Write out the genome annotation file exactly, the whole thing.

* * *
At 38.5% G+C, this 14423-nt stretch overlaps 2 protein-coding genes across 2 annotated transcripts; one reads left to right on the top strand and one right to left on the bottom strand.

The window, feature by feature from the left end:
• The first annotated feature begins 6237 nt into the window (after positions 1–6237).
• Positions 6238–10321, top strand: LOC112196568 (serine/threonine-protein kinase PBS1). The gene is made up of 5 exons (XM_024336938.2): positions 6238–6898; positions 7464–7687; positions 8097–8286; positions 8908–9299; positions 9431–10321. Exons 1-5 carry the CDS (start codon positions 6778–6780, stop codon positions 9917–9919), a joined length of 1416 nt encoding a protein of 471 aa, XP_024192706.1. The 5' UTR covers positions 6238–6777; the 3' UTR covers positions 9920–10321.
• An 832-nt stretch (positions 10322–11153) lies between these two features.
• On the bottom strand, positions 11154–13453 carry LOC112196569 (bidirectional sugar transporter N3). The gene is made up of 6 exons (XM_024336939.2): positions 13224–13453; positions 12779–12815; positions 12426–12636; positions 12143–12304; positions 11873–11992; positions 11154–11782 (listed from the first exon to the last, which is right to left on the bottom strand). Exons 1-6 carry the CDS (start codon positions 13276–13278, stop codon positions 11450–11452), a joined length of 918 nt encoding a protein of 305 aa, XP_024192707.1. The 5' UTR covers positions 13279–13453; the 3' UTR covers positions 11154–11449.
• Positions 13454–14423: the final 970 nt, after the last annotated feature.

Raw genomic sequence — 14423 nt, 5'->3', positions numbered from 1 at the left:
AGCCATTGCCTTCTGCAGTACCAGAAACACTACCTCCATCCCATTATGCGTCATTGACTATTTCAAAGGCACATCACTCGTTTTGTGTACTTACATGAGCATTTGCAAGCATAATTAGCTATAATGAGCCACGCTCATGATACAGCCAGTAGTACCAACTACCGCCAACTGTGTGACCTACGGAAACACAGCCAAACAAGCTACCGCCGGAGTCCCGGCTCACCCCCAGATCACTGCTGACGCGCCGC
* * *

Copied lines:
At 38.5% G+C, this 14423-nt stretch overlaps 2 protein-coding genes across 2 annotated transcripts; one reads left to right on the top strand and one right to left on the bottom strand.

The window, feature by feature from the left end:
• The first annotated feature begins 6237 nt into the window (after positions 1–6237).
• Positions 6238–10321, top strand: LOC112196568 (serine/threonine-protein kinase PBS1). The gene is made up of 5 exons (XM_024336938.2): positions 6238–6898; positions 7464–7687; positions 8097–8286; positions 8908–9299; positions 9431–10321. Exons 1-5 carry the CDS (start codon positions 6778–6780, stop codon positions 9917–9919), a joined length of 1416 nt encoding a protein of 471 aa, XP_024192706.1. The 5' UTR covers positions 6238–6777; the 3' UTR covers positions 9920–10321.
• An 832-nt stretch (positions 10322–11153) lies between these two features.
• On the bottom strand, positions 11154–13453 carry LOC112196569 (bidirectional sugar transporter N3). The gene is made up of 6 exons (XM_024336939.2): positions 13224–13453; positions 12779–12815; positions 12426–12636; positions 12143–12304; positions 11873–11992; positions 11154–11782 (listed from the first exon to the last, which is right to left on the bottom strand). Exons 1-6 carry the CDS (start codon positions 13276–13278, stop codon positions 11450–11452), a joined length of 918 nt encoding a protein of 305 aa, XP_024192707.1. The 5' UTR covers positions 13279–13453; the 3' UTR covers positions 11154–11449.
• Positions 13454–14423: the final 970 nt, after the last annotated feature.

Raw genomic sequence — 14423 nt, 5'->3', positions numbered from 1 at the left:
AGCCATTGCCTTCTGCAGTACCAGAAACACTACCTCCATCCCATTATGCGTCATTGACTATTTCAAAGGCACATCACTCGTTTTGTGTACTTACATGAGCATTTGCAAGCATAATTAGCTATAATGAGCCACGCTCATGATACAGCCAGTAGTACCAACTACCGCCAACTGTGTGACCTACGGAAACACAGCCAAACAAGCTACCGCCGGAGTCCCGGCTCACCCCCAGATCACTGCTGACGCGCCGC